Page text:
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9.1.1 Connecting Servers and Clients

Before a client can connect to a server, it must know the network address on which the server accepts connections. Network addresses consist of a host address or name, and a port number. Host addresses are either a string of the form VANCOUVER.SLISP.CS.CMU.EDU or a 32 bit unsigned integer. Port numbers are 16 bit unsigned integers. Note: port in this context has nothing to do with Mach ports and message passing.

When a process wants to receive connection requests (that is, become a server), it first picks an integer to use as the port. Only one server (Lisp or otherwise) can use a given port number on a given machine at any particular time. This can be an iterative process to find a free port: picking an integer and calling create-request-server. This function signals an error if the chosen port is unusable. You will probably want to write a loop using handler-case, catching conditions of type error, since this function does not signal more specific conditions.

Function: wire:create-request-server port &optional on-connect

create-request-server sets up the current Lisp to accept connections on the given port. If port is unavailable for any reason, this signals an error. When a client connects to this port, the acceptance mechanism makes a wire structure and invokes the on-connect function. Invoking this function has a couple of purposes, and on-connect may be nil in which case the system foregoes invoking any function at connect time.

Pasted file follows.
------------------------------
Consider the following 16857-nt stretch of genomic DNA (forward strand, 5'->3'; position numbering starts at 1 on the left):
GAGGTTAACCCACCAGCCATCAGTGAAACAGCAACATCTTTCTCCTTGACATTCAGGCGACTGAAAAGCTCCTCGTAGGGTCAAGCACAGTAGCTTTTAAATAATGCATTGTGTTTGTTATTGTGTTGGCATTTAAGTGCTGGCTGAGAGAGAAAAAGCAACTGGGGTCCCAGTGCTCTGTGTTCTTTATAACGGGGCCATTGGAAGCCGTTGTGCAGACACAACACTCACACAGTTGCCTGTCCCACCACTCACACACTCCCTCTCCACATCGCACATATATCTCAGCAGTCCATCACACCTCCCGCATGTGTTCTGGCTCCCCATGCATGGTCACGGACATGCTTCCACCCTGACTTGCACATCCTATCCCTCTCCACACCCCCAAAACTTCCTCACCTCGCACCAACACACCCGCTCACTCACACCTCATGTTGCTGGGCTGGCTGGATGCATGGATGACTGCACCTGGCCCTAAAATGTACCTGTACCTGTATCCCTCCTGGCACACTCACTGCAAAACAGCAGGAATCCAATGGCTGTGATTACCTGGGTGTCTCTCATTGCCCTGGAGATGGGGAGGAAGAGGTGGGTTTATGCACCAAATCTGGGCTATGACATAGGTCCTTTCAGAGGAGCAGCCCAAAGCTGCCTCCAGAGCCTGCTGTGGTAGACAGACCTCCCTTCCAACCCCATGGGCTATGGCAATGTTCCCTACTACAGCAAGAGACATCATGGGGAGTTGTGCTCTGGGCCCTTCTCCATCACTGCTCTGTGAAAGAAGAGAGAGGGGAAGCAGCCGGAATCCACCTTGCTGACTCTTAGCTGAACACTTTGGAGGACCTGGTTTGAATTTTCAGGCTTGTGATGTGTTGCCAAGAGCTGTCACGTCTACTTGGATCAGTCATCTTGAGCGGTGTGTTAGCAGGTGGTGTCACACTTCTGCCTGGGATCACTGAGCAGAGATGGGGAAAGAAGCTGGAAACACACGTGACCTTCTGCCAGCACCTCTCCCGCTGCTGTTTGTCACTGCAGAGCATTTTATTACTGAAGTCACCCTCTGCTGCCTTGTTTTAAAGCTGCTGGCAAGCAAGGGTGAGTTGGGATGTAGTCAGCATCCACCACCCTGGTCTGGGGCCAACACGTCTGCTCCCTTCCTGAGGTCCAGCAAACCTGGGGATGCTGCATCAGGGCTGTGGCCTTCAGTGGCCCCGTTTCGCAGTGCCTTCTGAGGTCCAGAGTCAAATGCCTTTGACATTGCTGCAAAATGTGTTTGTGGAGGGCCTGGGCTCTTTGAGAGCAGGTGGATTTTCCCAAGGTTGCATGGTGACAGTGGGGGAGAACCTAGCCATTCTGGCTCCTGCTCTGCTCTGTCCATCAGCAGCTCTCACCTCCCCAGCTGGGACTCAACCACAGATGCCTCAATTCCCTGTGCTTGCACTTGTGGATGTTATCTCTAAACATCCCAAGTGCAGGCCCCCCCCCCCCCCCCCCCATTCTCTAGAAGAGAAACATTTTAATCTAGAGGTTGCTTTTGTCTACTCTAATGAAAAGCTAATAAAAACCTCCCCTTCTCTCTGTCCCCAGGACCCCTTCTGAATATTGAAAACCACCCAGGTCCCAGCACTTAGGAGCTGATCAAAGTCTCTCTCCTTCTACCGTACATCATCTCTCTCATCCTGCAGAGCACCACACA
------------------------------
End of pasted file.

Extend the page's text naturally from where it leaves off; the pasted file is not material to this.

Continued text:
The on-connect function is both a hook that allows you access to the wire created by the acceptance mechanism, and it confirms the connection. This function takes two arguments, the wire and the host address of the connecting process. See the section on host addresses below. When on-connect is nil, the request server allows all connections. When it is non-nil, the function returns two values, whether to accept the connection and a function the system should call when the connection terminates. Either value may be nil, but when the first value is nil, the acceptance mechanism destroys the wire.

create-request-server returns an object that destroy-request-server uses to terminate a connection.

Function: wire:destroy-request-server server

destroy-request-server takes the result of create-request-server and terminates that server. Any existing connections remain intact, but all additional connection attempts will fail.

Function: wire:connect-to-remote-server host port &optional on-death

connect-to-remote-server attempts to connect to a remote server at the given port on host and returns a wire structure if it is successful. If on-death is non-nil, it is a function the system invokes when this connection terminates.

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